So on February 1st, 1999, a cool eight years after I wrote about Isiah Thomas, I walked into room C206 on my first day as the new high school English teacher in my old high school. I replaced my hero, in his room, in which I sat, just a few years prior.
Sure, Isiah helped get me there, and I still do love the #11, but, unlike so many others, not the least of which is my trusted writing partner, Dylan, my destination had been signposted for me long before I had anything to say about it.
Dylan Fenton: I wasn’t a very good student in high school.
Don’t get me wrong – I got decent grades, didn’t get into too much trouble, and ended up getting into a good college. But, I just wasn’t that…into it.
While we were reading Pride and Prejudice in English, I was consumed by Beat literature. While we were playing volleyball in gym, I was skateboarding. While we were learning C++ in computer science, I was teaching myself HTML. While we were playing Beethoven in orchestra, I was playing in punk rock bands. While we were writing theme essays, I was starting an underground student newspaper.
High school seemed to always be pushing me in directions that I had little interest in going. There was lots of memorization and most of what I was supposedly learning seemed abstract, irrelevant, and, well, pretty useless. I resented high school for that.
But I could jump through the hoops I needed to and I could play the game pretty well. A little writing ability and some good test-taking skills went a long way for me. And that kept my parents and teachers pleased.
Now, if most teachers are asked why they got into the profession, they’ll tell a dewy-eyed story, steeped in nostalgia, of how they loved high school and loved their teachers and just loved the whole experience. And when given the chance to recreate that experience for others by becoming teachers, they jumped at it.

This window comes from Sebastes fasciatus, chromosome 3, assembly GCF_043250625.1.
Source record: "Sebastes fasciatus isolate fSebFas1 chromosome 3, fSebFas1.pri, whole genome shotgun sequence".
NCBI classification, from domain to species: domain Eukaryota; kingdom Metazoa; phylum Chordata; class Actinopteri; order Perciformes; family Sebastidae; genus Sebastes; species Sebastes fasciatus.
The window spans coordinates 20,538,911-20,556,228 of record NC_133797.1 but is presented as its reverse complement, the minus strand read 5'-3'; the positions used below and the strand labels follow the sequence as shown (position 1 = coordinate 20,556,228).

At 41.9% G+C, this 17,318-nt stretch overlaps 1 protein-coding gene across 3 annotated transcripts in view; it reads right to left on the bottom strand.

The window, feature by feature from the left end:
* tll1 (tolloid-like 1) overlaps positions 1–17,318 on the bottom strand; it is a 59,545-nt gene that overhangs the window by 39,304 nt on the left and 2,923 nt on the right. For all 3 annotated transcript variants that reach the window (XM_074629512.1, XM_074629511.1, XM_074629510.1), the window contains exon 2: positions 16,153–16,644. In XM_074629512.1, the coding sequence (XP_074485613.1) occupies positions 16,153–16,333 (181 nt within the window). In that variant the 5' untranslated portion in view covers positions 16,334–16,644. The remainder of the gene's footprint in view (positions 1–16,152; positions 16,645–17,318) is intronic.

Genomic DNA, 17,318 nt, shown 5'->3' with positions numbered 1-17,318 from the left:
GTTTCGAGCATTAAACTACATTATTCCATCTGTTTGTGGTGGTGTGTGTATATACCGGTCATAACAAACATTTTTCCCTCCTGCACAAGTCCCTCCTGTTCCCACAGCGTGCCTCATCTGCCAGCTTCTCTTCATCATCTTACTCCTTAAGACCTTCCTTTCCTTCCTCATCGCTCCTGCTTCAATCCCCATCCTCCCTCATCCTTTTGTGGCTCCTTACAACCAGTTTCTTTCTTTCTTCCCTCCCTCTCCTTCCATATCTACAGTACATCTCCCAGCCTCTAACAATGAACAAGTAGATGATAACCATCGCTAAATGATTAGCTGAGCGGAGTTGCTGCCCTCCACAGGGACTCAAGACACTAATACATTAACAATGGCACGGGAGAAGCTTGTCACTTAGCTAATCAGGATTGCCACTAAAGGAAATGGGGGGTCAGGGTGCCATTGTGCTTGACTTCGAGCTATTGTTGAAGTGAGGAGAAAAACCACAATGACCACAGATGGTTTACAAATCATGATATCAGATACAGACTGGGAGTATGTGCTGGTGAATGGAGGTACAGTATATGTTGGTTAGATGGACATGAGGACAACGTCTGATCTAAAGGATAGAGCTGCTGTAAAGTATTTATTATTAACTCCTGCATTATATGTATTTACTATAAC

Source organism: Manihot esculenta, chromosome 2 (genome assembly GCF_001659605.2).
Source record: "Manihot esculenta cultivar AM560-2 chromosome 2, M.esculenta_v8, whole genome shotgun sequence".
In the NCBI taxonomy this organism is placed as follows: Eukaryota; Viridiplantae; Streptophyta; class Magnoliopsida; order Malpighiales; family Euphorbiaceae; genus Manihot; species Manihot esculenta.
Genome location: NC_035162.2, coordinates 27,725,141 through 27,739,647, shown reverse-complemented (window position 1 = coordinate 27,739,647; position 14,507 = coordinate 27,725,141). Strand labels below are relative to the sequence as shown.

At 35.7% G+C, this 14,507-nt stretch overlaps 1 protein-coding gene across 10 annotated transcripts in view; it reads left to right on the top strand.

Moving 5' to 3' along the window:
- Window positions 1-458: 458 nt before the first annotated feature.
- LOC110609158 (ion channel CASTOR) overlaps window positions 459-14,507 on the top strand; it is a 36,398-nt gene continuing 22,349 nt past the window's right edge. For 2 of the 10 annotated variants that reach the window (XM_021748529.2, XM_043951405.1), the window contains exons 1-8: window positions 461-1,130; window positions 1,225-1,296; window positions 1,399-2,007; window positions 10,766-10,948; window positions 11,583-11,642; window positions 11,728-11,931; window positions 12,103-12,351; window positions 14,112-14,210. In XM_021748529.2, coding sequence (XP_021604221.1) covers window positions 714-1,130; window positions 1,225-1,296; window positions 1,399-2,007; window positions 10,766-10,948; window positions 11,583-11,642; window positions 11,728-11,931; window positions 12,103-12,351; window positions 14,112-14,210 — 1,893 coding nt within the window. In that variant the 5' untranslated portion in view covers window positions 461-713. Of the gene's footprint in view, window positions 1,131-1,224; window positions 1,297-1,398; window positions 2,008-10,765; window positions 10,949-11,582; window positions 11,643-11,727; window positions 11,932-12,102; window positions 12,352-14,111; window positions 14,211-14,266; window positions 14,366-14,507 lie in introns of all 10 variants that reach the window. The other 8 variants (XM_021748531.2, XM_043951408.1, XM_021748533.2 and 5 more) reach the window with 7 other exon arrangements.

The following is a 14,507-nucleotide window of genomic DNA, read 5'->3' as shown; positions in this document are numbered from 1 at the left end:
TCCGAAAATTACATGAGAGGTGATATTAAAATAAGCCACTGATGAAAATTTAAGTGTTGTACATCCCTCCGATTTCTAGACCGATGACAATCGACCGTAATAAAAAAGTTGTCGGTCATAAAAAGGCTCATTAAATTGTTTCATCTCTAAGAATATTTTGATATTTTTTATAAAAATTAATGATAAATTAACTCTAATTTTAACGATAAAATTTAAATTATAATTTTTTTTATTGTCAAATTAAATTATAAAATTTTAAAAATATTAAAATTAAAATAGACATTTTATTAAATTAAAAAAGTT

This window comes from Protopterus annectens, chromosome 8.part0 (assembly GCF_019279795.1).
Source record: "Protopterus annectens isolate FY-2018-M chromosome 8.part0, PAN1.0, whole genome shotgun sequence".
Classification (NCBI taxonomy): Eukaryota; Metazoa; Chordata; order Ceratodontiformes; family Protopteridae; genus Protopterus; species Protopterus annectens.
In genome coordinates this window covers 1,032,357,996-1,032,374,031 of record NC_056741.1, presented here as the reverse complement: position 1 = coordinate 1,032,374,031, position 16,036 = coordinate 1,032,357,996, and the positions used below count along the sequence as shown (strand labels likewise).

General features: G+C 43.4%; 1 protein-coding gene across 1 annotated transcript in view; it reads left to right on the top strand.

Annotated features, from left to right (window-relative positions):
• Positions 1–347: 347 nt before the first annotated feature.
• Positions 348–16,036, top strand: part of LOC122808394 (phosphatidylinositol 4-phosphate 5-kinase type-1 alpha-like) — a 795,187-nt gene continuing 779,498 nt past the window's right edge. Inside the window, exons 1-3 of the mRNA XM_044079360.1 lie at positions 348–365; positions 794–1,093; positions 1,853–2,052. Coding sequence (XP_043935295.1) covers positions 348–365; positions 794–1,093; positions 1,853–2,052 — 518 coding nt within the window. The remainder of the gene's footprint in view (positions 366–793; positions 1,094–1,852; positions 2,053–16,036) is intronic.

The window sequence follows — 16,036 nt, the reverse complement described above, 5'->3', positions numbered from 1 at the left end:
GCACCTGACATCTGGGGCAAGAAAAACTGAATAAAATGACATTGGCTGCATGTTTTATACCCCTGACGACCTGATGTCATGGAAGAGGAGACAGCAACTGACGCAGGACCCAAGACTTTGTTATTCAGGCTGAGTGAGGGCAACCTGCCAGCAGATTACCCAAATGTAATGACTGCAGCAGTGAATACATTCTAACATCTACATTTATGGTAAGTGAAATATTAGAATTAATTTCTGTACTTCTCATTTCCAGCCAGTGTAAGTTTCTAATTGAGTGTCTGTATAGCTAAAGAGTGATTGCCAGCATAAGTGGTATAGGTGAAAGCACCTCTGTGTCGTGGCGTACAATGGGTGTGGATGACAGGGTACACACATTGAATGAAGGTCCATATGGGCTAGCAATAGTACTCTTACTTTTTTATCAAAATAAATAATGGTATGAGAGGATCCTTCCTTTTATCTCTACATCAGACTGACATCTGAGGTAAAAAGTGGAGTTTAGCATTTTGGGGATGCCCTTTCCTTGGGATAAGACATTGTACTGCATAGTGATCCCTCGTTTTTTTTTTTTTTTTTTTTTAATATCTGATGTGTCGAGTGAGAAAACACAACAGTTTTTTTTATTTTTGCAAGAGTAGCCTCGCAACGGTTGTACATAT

And that’s great – I know many fantastic, progressive educators with that exact origin story. To be honest, I’m a little envious – that experience would’ve made high school a lot simpler for me. But, that just wasn’t my experience.
On going into teaching, I didn’t want to recreate my experience for others – I wanted to overhaul it. I wanted to do better than my teachers had done and better than my school had done. I wanted to make school more relevant and meaningful for the kids like I had been. The four years of high school that take up a young person’s life have so much potential. And I didn’t want that to be squandered.
I didn’t want to recreate my high school experience for others – I wanted to overhaul it.
Maybe that was naive, maybe that was foolhardy, maybe it was even egotistical. But it’s what drove me and it’s what continues to drive me today.
Because I know there are lots of kids out there who feel much like I did when I was in high school. They’re motivated by getting decent grades and keeping parents and teachers off their backs. But as for motivation to learn the content that schools are teaching? Not so much.
We can look at studies that show that upwards of 40% of our students are chronically disengaged or, if we’re honest, we can just look out across our classrooms on an average day. High school is not connecting with lots of students. We can blame students for this, or parents, or society, or technology, or a whole host of other scapegoats that we have no control over – or we could try changing our schools.
But, again, don’t get me wrong, in my quest to revamp school and my classroom into something more engaging, more interesting – a place of wonder and excitement for students, instead of another mundane chore – I have often fallen short. Far short.
In looking at my lessons, assessments, or activities I plan for my students, they sometimes bear a striking resemblance to what I was so opposed to in high school. They place memorization over real thinking and I know that they will have little relevance to students. But with our culture’s fixation on standards, standardized tests, and a belief that we are somehow far past the golden age of public schooling in America, I settle. I compromise and cheapen my teaching – and my students’ learning.
In those moments I think back to myself as a high school student and wonder how he would receive my current class. Sometimes, I think he’d be disappointed, disengaged, and simply go through the motions.
But other times, I think he would be into it, and interested, and feel like his passions were allowed and encouraged inside the walls of school. And hopefully, he’d respect the teacher a little for trying.
Is your origin story different from or similar to Dylan and Brian’s? Leave a comment about it in the comments below!